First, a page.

By Christopher Null | July 7, 2015 |

It’s quite a mixed bag in The Exclusive Malts’ latest batch, which includes a single grain release, two unnamed distillery releases and — a first for The Exclusive — an Irish whiskey release. With this batch I’m excited to announce that received the entire lineup to review, 6 whiskeys in total. Quality is all over…

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Tasting Report: Whiskies of the World Expo San Francisco 2015

By Christopher Null | May 10, 2015 |

This year marked my sixth consecutive in attendance at Whiskies of the World, a fantastic event that’s typically held on the San Francisco Belle paddleboat, docked in San Francisco Bay. I asked organizer Douglas Stone why it seemed so empty this year, and he told me it was an optical illusion: He pushed the distilleries’…

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Review: Greenore Single Grain Irish Whiskey 8 Years Old

By Christopher Null | April 20, 2015 |

This single-grain whiskey is distilled at Cooley from a mash of 95% corn and 5% malted barley. Sound familiar? It’s the same whiskey as Teeling Single Grain, only Teeling is aged in wine barrels, while Greenore spends its eight years in bourbon casks. The difference is striking. The richness and sweet vanilla of Teeling is…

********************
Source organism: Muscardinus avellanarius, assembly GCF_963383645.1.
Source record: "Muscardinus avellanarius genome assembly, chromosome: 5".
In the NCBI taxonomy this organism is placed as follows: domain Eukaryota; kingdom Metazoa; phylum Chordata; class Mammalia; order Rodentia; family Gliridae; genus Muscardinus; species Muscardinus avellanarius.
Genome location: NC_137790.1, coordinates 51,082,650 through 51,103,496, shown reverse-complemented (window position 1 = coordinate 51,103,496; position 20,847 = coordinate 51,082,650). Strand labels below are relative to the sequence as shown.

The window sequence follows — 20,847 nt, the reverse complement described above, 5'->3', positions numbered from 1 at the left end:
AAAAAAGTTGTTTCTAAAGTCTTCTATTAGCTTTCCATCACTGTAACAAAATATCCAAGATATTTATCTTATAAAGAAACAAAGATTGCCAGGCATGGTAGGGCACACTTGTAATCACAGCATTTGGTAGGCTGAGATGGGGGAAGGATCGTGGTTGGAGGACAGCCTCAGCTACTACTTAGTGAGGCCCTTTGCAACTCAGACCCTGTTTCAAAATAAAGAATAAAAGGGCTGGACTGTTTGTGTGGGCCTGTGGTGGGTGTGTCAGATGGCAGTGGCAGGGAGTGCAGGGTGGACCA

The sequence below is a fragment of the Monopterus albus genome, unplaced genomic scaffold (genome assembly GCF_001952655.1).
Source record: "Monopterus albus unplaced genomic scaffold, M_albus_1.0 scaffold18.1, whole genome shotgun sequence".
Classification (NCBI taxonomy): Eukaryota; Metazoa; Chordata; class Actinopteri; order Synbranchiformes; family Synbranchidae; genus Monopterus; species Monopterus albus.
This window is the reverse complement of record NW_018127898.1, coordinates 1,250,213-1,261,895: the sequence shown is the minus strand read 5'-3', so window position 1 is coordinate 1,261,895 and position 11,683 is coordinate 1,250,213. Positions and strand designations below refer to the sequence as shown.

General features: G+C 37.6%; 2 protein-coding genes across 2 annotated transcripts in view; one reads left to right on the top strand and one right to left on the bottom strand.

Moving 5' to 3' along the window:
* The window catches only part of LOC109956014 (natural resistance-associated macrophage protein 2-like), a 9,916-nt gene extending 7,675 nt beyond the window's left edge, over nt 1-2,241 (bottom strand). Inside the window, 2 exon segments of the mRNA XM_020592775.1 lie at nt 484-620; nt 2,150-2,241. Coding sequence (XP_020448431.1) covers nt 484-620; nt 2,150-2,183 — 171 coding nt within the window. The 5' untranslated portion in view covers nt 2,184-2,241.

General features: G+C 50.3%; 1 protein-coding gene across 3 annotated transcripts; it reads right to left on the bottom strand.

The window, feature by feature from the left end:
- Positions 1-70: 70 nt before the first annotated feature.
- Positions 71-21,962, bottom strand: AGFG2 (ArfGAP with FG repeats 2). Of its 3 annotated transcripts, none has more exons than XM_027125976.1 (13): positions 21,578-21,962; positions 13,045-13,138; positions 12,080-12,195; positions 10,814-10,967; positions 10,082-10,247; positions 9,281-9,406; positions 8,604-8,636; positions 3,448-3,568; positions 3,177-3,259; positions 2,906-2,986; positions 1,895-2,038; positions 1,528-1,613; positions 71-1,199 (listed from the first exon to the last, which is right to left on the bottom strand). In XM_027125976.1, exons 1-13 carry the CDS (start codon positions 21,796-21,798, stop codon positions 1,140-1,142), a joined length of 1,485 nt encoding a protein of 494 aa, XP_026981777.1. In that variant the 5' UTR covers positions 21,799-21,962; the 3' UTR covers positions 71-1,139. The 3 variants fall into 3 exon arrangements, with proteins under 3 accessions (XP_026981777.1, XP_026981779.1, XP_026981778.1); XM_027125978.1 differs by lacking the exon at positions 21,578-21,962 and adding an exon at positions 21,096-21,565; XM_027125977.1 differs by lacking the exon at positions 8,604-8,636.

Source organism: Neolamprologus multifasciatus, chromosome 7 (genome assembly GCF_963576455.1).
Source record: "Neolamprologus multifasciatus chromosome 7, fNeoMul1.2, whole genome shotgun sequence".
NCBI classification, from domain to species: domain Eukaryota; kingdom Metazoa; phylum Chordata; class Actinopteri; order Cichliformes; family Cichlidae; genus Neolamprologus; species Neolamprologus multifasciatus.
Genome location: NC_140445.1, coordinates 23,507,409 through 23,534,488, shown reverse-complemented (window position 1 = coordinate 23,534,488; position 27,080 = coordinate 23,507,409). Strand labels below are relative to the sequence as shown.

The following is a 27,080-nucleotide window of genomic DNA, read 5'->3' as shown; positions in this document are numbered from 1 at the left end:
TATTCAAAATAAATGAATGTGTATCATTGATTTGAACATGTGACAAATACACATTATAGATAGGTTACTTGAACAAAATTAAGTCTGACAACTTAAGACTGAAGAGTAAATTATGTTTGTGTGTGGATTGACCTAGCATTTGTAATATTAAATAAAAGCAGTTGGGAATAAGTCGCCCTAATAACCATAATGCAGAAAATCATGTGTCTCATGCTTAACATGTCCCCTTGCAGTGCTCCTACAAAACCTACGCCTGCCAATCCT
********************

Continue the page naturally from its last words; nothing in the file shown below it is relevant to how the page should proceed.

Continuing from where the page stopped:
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Review: West Cork Irish Whiskey Classic Blend and Single Malt 10 Years Old

By Christopher Null | April 10, 2015 |

West Cork is an Irish whiskey brand that’s now making its way to the U.S.. It’s actually made in West Cork (by West Cork Distillers), where Kennedy and a variety of other products are also produced. Unlike Kennedy, these are legit whiskeys, one blended and one a single malt. We tried them both. Thoughts follow.…

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Review: Yellow Spot Irish Whiskey 12 Years Old

By Christopher Null | March 17, 2015 |

It’s hard to fathom that some of the most anticipated whiskey releases in recent years are named after, well, colored spots. Yellow Spot originated in the late 1800s — there were a whole host of “Spot” whiskies made by the Mitchell family back in the day, including the beloved Green Spot, which were made at…

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Get Your Irish on with Flaviar’s Irish Whiskey Sample Pack (2015)

By Christopher Null | February 24, 2015 |

St. Patrick’s Day is just a few weeks away, and that means the Jameson and Bushmills will be flowing freely. But there’s no need to stop there. There are dozens of high-quality Irish whiskey brands available, and St. Patty’s is the perfect excuse to try them all. Enter Flaviar, a company that specializes in sampler packs…

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Review: Glendalough Poitin – Complete Lineup

By Christopher Null | January 5, 2015 |

Poitin (po-cheen) pushers are trying their darnedest to bring this ancient Irish spirit back to the masses. A distillation of malt barley and sugar beets, the finished product is aged in virgin oak (but generally filtered back to white). Ireland’s Glendalough sent us a trilogy of poitins for us to sample. Our thoughts follow. Glendalough Poitin…